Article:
Yes, You Can Rent Electric Cars
Car rental giant Hertz will be adding electric vehicles to its rental fleet and Connect by Hertz car sharing service by the end of the year. The company showed off the Nissan Leaf and Toyota Prius plug-in hyrbid at the Clinton Global Initiative meeting in New York City this week. Hertz will roll out the vehicles over the next few months in key urban areas -- New York, Washington, San Francisco and London -- and on select corporate and university campuses, Richard Broome, senior vice president of communications at Hertz, told Translogic. These locations were chosen because they're perfect for the EV rental market, with plenty of people who need a car for short-term transportation and will not be driving long distances.
"We're making a commitment to be part of the electric vehicle revolution," Broome said. "Electric vehicle travel is coming, but there are some hurdles that have to be overcome and we want to be a constructive part of the process to overcome those hurdles."
Hertz has been working on its EV rental program for nearly a year, partnering with serial entrepreneur Jack Hidary to help bring the plan to fruition. Hidary is a well-known champion of high-efficiency vehicles, and was a co-architect of last summer's federal Cash For Clunkers program. Hidary was also a donor to the $10 million Progressive Insurance Automotive X Prize, awarded just last week to three winning teams for the development of super fuel-efficient vehicles.
"Jack and I started a discussion last fall about car rental, and how it would be a great place for the public to begin to understand electric vehicles and use them with low risk," Broome said. "They don't have to invest a lot of money to buy them, and they can operate them in areas where hopefully we would have a lot of recharging stations, so they don't have to worry about running out of electricity."
The Leaf gets about 100 miles per charge, according to Broome, and can recharge in as little as 20 minutes with the right type of dedicated charging station.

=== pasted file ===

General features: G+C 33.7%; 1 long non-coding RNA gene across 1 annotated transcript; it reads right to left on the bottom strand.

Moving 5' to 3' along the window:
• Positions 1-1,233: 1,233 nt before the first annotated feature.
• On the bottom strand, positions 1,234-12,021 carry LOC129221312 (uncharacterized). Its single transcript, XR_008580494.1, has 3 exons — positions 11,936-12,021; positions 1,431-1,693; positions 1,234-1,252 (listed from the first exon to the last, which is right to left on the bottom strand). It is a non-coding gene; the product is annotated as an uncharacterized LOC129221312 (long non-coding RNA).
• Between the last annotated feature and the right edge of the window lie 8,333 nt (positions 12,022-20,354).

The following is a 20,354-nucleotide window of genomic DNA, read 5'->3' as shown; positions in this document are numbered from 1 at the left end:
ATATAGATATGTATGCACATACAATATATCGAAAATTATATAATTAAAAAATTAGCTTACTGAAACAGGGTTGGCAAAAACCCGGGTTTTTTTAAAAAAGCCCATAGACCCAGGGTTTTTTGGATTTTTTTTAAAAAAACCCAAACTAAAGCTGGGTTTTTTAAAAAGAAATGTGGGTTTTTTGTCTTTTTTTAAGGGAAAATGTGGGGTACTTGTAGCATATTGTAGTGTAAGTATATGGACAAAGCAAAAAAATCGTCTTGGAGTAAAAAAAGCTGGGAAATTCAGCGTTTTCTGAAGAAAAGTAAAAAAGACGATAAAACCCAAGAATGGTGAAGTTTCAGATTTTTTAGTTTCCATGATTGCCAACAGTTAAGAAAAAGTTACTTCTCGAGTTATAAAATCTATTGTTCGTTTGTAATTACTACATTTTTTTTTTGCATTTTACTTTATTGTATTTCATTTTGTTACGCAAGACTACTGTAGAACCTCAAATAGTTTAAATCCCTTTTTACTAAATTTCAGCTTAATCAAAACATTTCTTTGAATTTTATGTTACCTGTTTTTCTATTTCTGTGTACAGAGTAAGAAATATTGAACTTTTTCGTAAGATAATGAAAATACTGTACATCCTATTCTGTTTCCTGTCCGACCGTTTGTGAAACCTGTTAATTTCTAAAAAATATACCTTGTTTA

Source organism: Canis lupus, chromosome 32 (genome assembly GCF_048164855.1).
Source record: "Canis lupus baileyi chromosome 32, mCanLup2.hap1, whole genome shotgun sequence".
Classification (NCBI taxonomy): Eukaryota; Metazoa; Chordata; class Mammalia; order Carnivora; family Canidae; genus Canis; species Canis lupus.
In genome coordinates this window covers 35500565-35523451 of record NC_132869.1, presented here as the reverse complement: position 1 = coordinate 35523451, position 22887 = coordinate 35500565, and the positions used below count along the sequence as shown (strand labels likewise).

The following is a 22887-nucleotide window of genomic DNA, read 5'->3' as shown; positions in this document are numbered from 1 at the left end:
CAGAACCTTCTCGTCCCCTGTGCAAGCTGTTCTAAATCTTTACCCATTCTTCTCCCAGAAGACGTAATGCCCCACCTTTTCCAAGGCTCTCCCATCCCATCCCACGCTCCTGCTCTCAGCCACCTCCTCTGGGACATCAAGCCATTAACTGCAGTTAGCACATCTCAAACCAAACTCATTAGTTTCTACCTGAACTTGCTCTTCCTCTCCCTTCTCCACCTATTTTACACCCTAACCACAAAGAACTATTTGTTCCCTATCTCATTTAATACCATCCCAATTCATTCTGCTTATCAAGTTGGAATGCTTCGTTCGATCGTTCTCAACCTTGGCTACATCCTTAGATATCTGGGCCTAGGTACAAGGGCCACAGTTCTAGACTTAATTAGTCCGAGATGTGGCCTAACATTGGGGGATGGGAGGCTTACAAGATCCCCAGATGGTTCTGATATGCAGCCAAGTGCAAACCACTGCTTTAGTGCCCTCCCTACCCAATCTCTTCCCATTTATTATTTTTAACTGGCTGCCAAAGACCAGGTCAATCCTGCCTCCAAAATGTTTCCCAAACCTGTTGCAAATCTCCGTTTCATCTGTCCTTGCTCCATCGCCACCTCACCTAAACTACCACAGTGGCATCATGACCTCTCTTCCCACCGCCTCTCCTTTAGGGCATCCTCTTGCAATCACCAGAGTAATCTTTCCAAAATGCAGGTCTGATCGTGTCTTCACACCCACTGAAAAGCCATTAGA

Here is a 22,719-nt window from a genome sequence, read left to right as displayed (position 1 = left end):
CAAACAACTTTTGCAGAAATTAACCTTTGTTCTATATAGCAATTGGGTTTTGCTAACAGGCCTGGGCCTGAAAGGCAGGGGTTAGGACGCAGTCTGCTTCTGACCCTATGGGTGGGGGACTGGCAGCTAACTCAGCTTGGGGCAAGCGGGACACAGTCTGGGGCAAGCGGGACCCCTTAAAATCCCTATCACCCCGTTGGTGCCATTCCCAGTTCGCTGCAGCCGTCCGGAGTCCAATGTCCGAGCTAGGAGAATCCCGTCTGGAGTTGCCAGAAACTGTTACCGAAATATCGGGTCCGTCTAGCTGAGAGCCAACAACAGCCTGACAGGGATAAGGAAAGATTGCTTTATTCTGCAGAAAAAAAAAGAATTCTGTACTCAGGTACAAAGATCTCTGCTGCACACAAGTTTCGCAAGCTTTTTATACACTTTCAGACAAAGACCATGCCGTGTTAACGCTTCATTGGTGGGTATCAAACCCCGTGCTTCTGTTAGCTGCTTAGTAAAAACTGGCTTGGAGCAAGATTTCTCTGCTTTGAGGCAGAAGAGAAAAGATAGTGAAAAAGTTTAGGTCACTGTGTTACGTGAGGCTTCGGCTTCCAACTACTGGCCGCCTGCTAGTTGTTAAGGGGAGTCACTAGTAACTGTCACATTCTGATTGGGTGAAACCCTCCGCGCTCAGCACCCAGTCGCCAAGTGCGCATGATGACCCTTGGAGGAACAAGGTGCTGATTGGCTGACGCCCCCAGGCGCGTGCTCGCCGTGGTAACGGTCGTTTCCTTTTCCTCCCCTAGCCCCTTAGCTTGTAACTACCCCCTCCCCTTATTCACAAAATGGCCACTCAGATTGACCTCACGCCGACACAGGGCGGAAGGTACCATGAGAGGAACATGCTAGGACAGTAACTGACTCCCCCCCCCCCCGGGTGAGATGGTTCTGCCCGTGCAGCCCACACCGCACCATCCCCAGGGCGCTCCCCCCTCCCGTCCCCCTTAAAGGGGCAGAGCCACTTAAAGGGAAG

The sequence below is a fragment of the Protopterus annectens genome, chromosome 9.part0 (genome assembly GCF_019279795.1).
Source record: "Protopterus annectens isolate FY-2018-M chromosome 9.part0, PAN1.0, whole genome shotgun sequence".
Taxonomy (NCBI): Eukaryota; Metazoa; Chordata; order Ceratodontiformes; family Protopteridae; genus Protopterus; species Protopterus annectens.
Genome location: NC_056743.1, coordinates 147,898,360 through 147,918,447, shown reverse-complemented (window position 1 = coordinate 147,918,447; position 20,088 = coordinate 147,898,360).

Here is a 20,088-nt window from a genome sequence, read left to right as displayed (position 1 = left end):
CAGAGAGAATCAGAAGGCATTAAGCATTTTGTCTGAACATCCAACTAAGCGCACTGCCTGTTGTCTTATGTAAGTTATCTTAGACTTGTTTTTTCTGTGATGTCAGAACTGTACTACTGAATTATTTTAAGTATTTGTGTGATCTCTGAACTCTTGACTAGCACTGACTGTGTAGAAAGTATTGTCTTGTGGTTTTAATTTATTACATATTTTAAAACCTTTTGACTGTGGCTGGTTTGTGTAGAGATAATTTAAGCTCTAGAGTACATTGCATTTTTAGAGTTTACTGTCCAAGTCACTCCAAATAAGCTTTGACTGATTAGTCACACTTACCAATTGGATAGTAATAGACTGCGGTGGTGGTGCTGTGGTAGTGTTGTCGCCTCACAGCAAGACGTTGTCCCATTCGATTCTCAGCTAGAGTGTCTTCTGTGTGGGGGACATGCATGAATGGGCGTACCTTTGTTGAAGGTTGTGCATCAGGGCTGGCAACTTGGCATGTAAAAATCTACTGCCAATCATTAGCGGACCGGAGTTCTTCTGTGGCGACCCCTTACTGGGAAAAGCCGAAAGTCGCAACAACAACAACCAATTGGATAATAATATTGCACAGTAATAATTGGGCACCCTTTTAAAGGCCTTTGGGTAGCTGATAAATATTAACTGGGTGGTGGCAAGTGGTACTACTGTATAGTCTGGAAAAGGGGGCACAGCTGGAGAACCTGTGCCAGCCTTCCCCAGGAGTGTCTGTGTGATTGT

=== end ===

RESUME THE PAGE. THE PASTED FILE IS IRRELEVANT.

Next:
Hertz expects to have less than 100 EV's on the road this year, since the Leaf and Prius plug-in will not be in full-scale production yet. As such, the company plans on having a few strategically located vehicles available to renters in each test market, thus ensuring easy access to recharge stations, explained Broome.
"These cities -- like New York, San Francisco and [Washington] D.C. -- are all in the process of trying to figure out where to put the recharging stations that they get for free, basically, as part of the federal grant program," Broome said. "We're working with the municipalities and the officials in those cities to be part of that decision."
Since EV's are more expensive than equivalent size cars, Broome noted that rental rates are also projected to be more expensive than cars in the same size category, though he added that there will be no premium charged just because the car is electric. Hertz plans to add EV's from other manufacturers, such as Mitsubishi, Ford and GM, as they become available, ultimately building up its electric fleet over time.
"What we're trying to do is marry the interest on the recharging side with the interest on the consumer side and put them together," Broome explained, "so that, sooner rather than later, you have a system, an electric vehicle travel system that actually works in this country. That's the goal."